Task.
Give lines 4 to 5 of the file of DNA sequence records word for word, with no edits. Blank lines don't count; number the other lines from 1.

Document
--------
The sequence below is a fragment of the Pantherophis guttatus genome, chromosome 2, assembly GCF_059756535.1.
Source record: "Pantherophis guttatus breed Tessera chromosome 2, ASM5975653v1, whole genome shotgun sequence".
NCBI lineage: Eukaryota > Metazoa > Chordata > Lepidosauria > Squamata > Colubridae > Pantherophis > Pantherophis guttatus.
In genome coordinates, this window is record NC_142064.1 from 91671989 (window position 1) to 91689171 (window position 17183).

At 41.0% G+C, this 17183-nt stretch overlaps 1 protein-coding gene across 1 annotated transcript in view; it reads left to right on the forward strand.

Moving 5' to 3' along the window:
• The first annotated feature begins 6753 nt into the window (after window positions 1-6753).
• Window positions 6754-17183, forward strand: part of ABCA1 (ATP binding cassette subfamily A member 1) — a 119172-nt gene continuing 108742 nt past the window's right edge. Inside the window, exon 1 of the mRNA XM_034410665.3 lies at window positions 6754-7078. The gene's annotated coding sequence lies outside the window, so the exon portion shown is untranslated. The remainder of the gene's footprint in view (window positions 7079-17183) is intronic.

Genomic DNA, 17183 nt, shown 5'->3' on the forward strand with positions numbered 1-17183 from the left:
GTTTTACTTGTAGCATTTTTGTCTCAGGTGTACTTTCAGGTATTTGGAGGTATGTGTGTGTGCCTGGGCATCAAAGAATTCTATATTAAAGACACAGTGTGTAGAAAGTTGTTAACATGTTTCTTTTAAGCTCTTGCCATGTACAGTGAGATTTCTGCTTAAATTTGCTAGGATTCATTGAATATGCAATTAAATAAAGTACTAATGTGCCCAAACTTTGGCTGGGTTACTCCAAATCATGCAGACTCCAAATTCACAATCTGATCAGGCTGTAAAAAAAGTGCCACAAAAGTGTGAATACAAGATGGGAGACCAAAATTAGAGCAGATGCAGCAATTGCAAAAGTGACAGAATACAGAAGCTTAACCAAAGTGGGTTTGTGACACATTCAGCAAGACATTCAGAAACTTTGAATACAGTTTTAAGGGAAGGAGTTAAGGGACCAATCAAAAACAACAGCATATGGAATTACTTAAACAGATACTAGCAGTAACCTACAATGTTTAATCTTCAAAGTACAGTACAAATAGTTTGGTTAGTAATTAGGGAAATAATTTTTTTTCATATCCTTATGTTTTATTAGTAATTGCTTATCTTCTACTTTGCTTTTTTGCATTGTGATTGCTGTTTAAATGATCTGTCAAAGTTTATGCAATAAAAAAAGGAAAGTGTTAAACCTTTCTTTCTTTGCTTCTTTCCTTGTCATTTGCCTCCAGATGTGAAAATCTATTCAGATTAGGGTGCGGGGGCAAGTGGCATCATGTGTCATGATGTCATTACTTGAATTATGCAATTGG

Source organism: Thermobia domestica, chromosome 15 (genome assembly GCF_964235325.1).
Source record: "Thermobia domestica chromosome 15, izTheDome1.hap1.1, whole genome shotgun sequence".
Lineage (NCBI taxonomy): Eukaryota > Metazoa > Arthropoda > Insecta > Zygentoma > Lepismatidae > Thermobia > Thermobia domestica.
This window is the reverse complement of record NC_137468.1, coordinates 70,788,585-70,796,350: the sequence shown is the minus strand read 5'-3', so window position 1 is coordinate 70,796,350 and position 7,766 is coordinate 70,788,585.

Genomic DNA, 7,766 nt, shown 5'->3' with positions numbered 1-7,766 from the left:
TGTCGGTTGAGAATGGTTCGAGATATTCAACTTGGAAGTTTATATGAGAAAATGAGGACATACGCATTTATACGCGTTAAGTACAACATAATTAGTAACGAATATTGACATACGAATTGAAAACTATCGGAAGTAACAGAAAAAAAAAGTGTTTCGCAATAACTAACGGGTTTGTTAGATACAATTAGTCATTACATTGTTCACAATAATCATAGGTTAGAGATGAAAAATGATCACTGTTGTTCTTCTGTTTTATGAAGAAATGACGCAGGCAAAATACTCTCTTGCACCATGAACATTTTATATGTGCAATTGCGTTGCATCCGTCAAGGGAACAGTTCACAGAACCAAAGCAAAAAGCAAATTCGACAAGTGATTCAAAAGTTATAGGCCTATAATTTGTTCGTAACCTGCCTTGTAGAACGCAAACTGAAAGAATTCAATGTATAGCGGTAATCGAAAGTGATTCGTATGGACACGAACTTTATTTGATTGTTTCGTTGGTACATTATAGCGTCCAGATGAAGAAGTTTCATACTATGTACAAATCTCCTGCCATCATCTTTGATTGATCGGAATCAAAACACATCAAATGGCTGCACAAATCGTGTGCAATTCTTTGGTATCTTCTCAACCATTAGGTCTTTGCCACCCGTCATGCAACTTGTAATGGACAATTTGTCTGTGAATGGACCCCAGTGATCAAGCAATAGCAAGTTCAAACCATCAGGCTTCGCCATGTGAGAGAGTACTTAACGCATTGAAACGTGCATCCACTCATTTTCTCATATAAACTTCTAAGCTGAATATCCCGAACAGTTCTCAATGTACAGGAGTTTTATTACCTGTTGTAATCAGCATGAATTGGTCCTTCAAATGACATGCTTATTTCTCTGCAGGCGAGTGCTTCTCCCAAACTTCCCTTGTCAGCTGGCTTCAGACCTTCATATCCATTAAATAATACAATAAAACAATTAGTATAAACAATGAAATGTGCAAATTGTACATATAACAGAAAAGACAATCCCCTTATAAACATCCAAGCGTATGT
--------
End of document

In genome coordinates, this window is record NC_142064.1 from 91671989 (window position 1) to 91689171 (window position 17183).

At 41.0% G+C, this 17183-nt stretch overlaps 1 protein-coding gene across 1 annotated transcript in view; it reads left to right on the forward strand.